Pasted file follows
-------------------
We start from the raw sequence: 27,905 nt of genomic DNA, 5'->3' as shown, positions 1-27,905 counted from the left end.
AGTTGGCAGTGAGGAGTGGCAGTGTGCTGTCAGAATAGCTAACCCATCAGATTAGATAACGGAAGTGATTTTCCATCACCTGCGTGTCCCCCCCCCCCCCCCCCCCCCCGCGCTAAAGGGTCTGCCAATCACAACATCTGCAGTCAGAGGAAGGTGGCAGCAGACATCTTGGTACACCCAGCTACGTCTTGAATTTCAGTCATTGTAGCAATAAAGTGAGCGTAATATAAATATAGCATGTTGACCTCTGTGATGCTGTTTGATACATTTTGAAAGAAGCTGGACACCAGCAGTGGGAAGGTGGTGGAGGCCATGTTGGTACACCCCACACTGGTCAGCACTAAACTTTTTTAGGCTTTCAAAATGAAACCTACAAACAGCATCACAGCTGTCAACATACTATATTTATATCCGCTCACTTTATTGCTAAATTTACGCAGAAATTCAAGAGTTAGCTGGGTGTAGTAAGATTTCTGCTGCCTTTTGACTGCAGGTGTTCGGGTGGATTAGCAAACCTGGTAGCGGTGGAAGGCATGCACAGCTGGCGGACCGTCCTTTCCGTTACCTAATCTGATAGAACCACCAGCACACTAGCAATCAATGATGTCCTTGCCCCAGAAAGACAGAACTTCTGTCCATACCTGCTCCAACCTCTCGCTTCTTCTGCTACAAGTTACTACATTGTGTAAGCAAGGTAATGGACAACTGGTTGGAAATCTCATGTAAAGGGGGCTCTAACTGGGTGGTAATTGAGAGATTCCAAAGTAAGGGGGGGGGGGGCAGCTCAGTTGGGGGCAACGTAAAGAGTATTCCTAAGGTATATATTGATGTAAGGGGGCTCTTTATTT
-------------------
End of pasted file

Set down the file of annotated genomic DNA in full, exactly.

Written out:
We start from the raw sequence: 27,905 nt of genomic DNA, 5'->3' as shown, positions 1-27,905 counted from the left end.
AGTTGGCAGTGAGGAGTGGCAGTGTGCTGTCAGAATAGCTAACCCATCAGATTAGATAACGGAAGTGATTTTCCATCACCTGCGTGTCCCCCCCCCCCCCCCCCCCCCCGCGCTAAAGGGTCTGCCAATCACAACATCTGCAGTCAGAGGAAGGTGGCAGCAGACATCTTGGTACACCCAGCTACGTCTTGAATTTCAGTCATTGTAGCAATAAAGTGAGCGTAATATAAATATAGCATGTTGACCTCTGTGATGCTGTTTGATACATTTTGAAAGAAGCTGGACACCAGCAGTGGGAAGGTGGTGGAGGCCATGTTGGTACACCCCACACTGGTCAGCACTAAACTTTTTTAGGCTTTCAAAATGAAACCTACAAACAGCATCACAGCTGTCAACATACTATATTTATATCCGCTCACTTTATTGCTAAATTTACGCAGAAATTCAAGAGTTAGCTGGGTGTAGTAAGATTTCTGCTGCCTTTTGACTGCAGGTGTTCGGGTGGATTAGCAAACCTGGTAGCGGTGGAAGGCATGCACAGCTGGCGGACCGTCCTTTCCGTTACCTAATCTGATAGAACCACCAGCACACTAGCAATCAATGATGTCCTTGCCCCAGAAAGACAGAACTTCTGTCCATACCTGCTCCAACCTCTCGCTTCTTCTGCTACAAGTTACTACATTGTGTAAGCAAGGTAATGGACAACTGGTTGGAAATCTCATGTAAAGGGGGCTCTAACTGGGTGGTAATTGAGAGATTCCAAAGTAAGGGGGGGGGGGGCAGCTCAGTTGGGGGCAACGTAAAGAGTATTCCTAAGGTATATATTGATGTAAGGGGGCTCTTTATTT